Another thing you should do to prepare for catfish tournaments is to get used to being around a lot of other boats. You certainly won’t be navigating an open waterway alone during these competitions, so you need to brush up on your boat safety and check out the rules requiring that you maintain a certain distance from other fishermen in the tournament. Prepare yourself – know what to expect from the weather.
Catfish tournaments will go on regardless of the weather, whether it is pouring rain or the heat index is pushing 115. Therefore, it is important to be prepared for all types of weather. Make certain that you have proper shelter and plenty of liquids to drink. Protective gear, such as hats, and sunblock is also a good idea.
Texas is a catfish-crazy state. The Lone Star State has loads of great rivers, streams and lakes, and you can find all kinds of fish in any one of them, including Mr. Whiskers himself. Catfish are found in almost every nook and cranny of Texas, so as long as you’re near water, you aren’t far from where the cats are.
You can find lots of nice channel cats for eating in just about any Texas watering hole. But, if you play your cards right, you just might hook yourself a 70-pound trophy-winning blue! Here’s a quick guide to Texas catfishing, to tell you when to go, where to go and how to do it.
When to Go?
One of the reasons Texas catfishing is so great is that it’s a year-round sport. You don’t get frozen in the winter, and lake doesn’t get covered in ice, and those cats are biting whether it’s summer, spring, fall or winter. Many locals will tell you that the best time of the year, when the lakes and rivers are really jumping with cats, is during the summer. They do tend to be more active in the summertime. Another great time to catch catfish is during the spawning times, in very early Spring. However, Texas is catfish-crazy all year round. For those who live in the frozen north, Texas makes a great winter fishing vacation.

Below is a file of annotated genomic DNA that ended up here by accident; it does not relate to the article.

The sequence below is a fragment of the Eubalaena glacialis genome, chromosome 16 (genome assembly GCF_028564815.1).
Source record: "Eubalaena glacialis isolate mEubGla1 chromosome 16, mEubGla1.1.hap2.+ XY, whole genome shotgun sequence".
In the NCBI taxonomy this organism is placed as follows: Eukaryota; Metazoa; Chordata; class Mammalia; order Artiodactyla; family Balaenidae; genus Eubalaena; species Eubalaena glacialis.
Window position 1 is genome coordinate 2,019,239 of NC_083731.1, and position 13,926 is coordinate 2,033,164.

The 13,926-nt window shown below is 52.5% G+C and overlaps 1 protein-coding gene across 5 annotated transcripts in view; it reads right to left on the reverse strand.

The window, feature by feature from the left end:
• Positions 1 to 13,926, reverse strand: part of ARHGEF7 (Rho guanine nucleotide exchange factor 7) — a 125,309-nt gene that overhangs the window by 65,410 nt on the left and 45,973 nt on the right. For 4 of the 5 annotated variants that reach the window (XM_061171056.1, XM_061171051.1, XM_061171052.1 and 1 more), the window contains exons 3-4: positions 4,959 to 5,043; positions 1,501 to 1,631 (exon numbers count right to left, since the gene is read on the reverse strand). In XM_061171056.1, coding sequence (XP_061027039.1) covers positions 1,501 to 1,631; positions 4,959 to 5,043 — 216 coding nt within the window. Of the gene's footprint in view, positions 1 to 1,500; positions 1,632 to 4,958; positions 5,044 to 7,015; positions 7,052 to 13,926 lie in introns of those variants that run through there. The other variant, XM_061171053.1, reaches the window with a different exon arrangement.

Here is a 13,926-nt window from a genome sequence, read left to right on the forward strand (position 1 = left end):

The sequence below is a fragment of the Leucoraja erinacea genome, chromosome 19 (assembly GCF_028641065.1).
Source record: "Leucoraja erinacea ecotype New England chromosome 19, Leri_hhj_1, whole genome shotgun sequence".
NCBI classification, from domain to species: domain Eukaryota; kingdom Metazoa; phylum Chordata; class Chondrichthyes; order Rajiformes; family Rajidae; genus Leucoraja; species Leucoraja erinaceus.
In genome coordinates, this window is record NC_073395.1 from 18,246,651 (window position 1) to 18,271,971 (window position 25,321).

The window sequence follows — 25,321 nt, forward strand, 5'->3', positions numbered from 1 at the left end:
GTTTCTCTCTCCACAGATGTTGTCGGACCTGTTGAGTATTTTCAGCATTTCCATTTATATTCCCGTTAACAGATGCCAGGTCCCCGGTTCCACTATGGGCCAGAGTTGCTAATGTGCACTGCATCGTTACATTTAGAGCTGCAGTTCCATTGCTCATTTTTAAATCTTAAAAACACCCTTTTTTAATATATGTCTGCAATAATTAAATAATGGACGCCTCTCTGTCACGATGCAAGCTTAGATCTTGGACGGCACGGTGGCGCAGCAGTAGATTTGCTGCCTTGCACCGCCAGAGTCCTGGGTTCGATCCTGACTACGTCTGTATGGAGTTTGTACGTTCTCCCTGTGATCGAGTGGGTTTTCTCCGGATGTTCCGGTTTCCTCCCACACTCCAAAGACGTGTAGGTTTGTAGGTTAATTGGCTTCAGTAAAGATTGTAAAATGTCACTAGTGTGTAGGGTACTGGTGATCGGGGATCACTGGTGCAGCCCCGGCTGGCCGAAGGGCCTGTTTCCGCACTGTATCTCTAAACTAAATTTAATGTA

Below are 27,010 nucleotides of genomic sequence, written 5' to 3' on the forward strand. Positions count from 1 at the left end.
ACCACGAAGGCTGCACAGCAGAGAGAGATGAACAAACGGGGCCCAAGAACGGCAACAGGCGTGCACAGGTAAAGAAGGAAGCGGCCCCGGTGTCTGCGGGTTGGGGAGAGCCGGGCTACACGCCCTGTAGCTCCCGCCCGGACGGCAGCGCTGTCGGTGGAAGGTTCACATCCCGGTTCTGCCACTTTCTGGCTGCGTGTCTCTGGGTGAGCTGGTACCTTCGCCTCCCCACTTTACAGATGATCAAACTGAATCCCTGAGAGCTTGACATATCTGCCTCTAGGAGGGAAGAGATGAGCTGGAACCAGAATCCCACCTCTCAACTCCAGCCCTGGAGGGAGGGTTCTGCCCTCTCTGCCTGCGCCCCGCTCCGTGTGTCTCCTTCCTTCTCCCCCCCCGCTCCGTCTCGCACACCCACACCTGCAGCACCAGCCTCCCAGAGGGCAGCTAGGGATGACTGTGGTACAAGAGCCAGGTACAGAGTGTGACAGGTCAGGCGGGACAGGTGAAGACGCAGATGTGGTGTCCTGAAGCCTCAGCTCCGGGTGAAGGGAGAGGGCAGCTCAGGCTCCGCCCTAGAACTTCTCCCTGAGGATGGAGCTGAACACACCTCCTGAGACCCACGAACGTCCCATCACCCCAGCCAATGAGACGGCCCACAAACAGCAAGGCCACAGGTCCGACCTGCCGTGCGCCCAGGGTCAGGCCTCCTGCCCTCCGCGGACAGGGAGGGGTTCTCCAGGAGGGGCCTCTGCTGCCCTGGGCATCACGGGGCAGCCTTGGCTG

Where to Go?
Anywhere, just about! That being said, here are some of the top fishing spots in the great state of Texas…
Texoma – Just as the name implies, Texoma is right on the Texas-Oklahoma border. There is some great fishing here in the summer and winter, and quite a few trophy blues have been caught here. The lake is 75,000 acres of reservoir and it’s just full of our little whiskered friends. Texoma is a major catfish destination for anglers from all over the country.
Cedar Creek – Cedar Creek Lake is definitely one of the best fishing spots in Texas, and fishing magazines have always rated it highly. It’s also just about an hour’s drive from Dallas-Fort Worth, which makes it a convenient and easy trip. You’ll find it on the map right between Athens and Corsicana, Texas, south of the Dallas area. This lake is known for its blues, channel cats and trophy fish.
Tawakoni – Also just an hour from Dallas, Lake Tawakoni has been officially named the “Catfish Capital of Texas” by the Texas legislature. You don’t need any more endorsement than that. You may have also heard of Tawakoni from fishing magazines; lots of pro catfishers say it’s the best catfishing in Texas. Lots of trophy blues come from Tawakoni, and the record size keeps getting bigger and bigger.